• Laotian Prime Minister Thongloun Sisoulith gives a speech during the opening ceremony of the 49th Association of Southeast Asian Nations (ASEAN) Foreign Ministers' Meeting in Vientiane, Laos, Sunday, July 24, 2016. Southeast Asia's main grouping opened a meeting of their foreign ministers Sunday, deeply divided on how to deal with China's territorial expansion in the South China Sea that has impacted some of its members and whipped up an increasing diplomatic quagmire. (AP Photo/Sakchai Lalit)

    ASEAN split on how to deal with China in South China Sea row

    VIENTIANE, Laos (AP) — Southeast Asia’s main grouping failed to reach a consensus on how to deal with China’s territorial expansion in the South China Sea, intensifying a diplomatic stalemate that officials said they hope to resolve in further closed-door parleys on Sunday.

    Updated: 1:14 am

  • In this July 14, 2016 file photo, a woman walks past a billboard featuring an image of an island in South China Sea on display with Chinese words that read: "South China Sea, our beautiful motherland, we won't let go an inch" in Weifang in east China's Shandong province. An international arbitration panel’s decision on the contested waters of the South China Sea so far is fueling regional tensions rather than tamping them down. In the ensuing 11 days, China has responded to the sweeping victory for the Philippines by flexing its military might. The Philippines faces pressure both at home and abroad not to cede an inch to China after the July 12 decision by a tribunal at The Hague-based Permanent Court of Arbitration. (Chinatopix via AP, File)

    ASEAN split on how to deal with China in South China Sea row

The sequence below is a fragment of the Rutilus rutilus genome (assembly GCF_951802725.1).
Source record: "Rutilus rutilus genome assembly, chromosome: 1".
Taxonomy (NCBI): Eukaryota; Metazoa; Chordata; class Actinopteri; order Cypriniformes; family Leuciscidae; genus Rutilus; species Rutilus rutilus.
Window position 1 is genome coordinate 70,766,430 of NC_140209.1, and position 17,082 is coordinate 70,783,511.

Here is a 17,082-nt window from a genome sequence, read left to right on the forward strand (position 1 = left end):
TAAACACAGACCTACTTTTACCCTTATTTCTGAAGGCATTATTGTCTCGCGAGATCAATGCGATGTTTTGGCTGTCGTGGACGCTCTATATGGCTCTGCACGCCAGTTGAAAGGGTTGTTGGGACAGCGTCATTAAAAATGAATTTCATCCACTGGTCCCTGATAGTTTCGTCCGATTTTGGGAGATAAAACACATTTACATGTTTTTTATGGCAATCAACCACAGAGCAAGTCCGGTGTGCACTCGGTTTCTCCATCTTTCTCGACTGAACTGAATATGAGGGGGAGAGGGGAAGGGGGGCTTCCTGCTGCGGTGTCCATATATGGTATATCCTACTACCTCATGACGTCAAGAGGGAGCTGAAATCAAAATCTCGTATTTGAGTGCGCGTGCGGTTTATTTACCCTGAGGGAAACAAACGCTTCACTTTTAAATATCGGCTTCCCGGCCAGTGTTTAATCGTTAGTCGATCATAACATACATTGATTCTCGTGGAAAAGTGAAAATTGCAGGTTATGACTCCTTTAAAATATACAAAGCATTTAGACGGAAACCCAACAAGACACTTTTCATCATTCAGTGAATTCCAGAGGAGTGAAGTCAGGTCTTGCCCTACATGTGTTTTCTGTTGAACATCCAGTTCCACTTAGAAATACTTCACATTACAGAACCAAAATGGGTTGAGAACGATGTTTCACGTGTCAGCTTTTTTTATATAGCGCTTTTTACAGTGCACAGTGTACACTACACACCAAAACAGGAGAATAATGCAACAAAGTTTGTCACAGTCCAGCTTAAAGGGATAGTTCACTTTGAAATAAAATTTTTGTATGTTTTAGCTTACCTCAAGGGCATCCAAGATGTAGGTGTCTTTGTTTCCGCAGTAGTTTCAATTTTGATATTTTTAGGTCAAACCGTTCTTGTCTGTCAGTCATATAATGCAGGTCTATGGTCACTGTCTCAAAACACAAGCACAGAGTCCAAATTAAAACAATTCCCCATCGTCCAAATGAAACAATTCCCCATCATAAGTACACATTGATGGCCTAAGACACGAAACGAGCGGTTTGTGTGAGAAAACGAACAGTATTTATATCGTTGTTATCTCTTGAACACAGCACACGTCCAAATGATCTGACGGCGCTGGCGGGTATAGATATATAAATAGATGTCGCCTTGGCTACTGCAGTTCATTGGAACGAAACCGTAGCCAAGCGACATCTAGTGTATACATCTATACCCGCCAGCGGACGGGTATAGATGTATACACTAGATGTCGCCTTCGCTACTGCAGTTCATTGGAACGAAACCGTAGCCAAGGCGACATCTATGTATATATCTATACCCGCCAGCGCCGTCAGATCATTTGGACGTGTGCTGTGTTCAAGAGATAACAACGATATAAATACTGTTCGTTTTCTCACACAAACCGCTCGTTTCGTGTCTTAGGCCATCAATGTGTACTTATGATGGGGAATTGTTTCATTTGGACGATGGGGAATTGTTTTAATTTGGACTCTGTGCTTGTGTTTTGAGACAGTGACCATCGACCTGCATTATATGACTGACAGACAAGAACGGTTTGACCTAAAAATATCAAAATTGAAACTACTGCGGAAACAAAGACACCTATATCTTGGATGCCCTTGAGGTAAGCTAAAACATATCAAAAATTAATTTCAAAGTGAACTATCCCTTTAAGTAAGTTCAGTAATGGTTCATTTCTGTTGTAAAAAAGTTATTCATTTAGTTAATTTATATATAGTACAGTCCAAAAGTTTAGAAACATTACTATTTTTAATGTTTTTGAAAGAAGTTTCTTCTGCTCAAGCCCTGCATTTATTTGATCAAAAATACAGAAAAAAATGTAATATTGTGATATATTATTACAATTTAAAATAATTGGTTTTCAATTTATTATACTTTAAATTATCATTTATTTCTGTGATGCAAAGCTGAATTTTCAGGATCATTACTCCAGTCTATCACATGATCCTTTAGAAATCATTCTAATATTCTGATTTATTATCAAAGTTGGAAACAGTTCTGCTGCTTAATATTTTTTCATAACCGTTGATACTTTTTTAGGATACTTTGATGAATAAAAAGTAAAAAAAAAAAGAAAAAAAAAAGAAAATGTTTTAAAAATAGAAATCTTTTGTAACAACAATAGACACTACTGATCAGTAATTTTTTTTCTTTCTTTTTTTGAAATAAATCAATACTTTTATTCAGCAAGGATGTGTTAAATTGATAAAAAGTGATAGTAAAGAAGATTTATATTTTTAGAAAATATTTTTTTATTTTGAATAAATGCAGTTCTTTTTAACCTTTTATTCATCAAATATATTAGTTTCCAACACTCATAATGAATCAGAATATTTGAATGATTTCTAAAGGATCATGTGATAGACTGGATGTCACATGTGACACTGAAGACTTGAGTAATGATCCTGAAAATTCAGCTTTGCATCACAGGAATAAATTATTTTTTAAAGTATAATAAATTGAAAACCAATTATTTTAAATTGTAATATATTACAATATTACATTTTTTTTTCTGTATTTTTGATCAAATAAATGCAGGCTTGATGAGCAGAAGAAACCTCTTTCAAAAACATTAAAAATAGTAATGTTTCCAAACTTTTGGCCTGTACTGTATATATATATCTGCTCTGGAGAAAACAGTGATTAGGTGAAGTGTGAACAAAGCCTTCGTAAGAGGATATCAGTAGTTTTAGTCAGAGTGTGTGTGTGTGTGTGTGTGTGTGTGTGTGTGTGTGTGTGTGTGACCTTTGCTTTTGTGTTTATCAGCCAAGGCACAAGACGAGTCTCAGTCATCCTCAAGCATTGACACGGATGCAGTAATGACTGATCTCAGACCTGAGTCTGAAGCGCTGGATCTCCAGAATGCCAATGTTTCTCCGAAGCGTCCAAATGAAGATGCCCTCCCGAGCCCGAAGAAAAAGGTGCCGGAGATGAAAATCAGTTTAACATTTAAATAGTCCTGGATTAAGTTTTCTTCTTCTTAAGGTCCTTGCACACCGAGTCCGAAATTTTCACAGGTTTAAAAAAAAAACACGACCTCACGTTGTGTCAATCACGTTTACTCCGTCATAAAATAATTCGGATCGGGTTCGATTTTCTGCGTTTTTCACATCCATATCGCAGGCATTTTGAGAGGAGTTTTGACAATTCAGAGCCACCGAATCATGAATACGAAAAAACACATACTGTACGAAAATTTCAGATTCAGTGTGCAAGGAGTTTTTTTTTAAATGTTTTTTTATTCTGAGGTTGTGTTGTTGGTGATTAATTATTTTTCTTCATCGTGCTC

VIENTIANE, Laos (AP) — Southeast Asia’s main grouping opened a meeting of their foreign ministers Sunday, deeply divided on how to deal with China’s territorial expansion in the South China Sea that has impacted some of its members and whipped up an increasing diplomatic quagmire.

    Updated: 9:49 pm

  • In this Sunday, July 17, 2016 photo, a Chinese waitress waits for customers at a restaurant with a Diaoyu Islands  theme in Beijing. Amid China's outrage over an international tribunal that rejected its territorial claims in the South China Sea, the country is using new language that some experts say shows Beijing wants to be more flexible. (AP Photo/Ng Han Guan)

    China’s calls for South China Sea talks face challenges

    BEIJING (AP) — Amid China’s outrage over an international tribunal that rejected its territorial claims in the South China Sea, the country is using new language that some experts say shows Beijing wants to be more flexible. But it is too late?

  • In this photo taken on Tuesday, July 19, 2016 and released by Guo Lu, motorists watch people gather to protest outside a KFC restaurant outlet in Baoying county in east China's Jiangsu province. In an apparent attempt to head off large-scale street demonstrations, Chinese state newspapers have criticized scattered protests against KFC restaurants and other U.S. targets sparked by an international tribunal's ruling that denied Beijing's claim to virtually the entire South China Sea. (Guo Lu via AP)

    China criticizes street protests over arbitration ruling

    BEIJING (AP) — In an apparent attempt to head off large-scale street demonstrations, Chinese state newspapers have criticized scattered protests against KFC restaurants and other U.S. targets sparked by an international tribunal’s ruling that denied Beijing’s claim to virtually the entire South China Sea.